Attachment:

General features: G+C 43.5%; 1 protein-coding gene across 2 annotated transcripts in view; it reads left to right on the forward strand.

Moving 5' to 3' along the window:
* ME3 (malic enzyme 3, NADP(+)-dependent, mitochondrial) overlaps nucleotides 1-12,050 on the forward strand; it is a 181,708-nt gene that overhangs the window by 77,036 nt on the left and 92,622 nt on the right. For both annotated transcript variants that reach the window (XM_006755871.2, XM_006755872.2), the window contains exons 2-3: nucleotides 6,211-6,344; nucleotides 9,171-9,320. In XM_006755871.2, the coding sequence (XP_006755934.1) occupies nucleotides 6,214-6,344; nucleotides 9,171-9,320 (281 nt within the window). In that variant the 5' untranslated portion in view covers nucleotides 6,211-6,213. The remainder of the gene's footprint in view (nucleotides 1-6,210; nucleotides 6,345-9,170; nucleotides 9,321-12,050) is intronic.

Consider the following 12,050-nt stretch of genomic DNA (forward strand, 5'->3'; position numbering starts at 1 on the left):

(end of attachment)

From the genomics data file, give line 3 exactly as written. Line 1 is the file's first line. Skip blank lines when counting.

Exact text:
* ME3 (malic enzyme 3, NADP(+)-dependent, mitochondrial) overlaps nucleotides 1-12,050 on the forward strand; it is a 181,708-nt gene that overhangs the window by 77,036 nt on the left and 92,622 nt on the right. For both annotated transcript variants that reach the window (XM_006755871.2, XM_006755872.2), the window contains exons 2-3: nucleotides 6,211-6,344; nucleotides 9,171-9,320. In XM_006755871.2, the coding sequence (XP_006755934.1) occupies nucleotides 6,214-6,344; nucleotides 9,171-9,320 (281 nt within the window). In that variant the 5' untranslated portion in view covers nucleotides 6,211-6,213. The remainder of the gene's footprint in view (nucleotides 1-6,210; nucleotides 6,345-9,170; nucleotides 9,321-12,050) is intronic.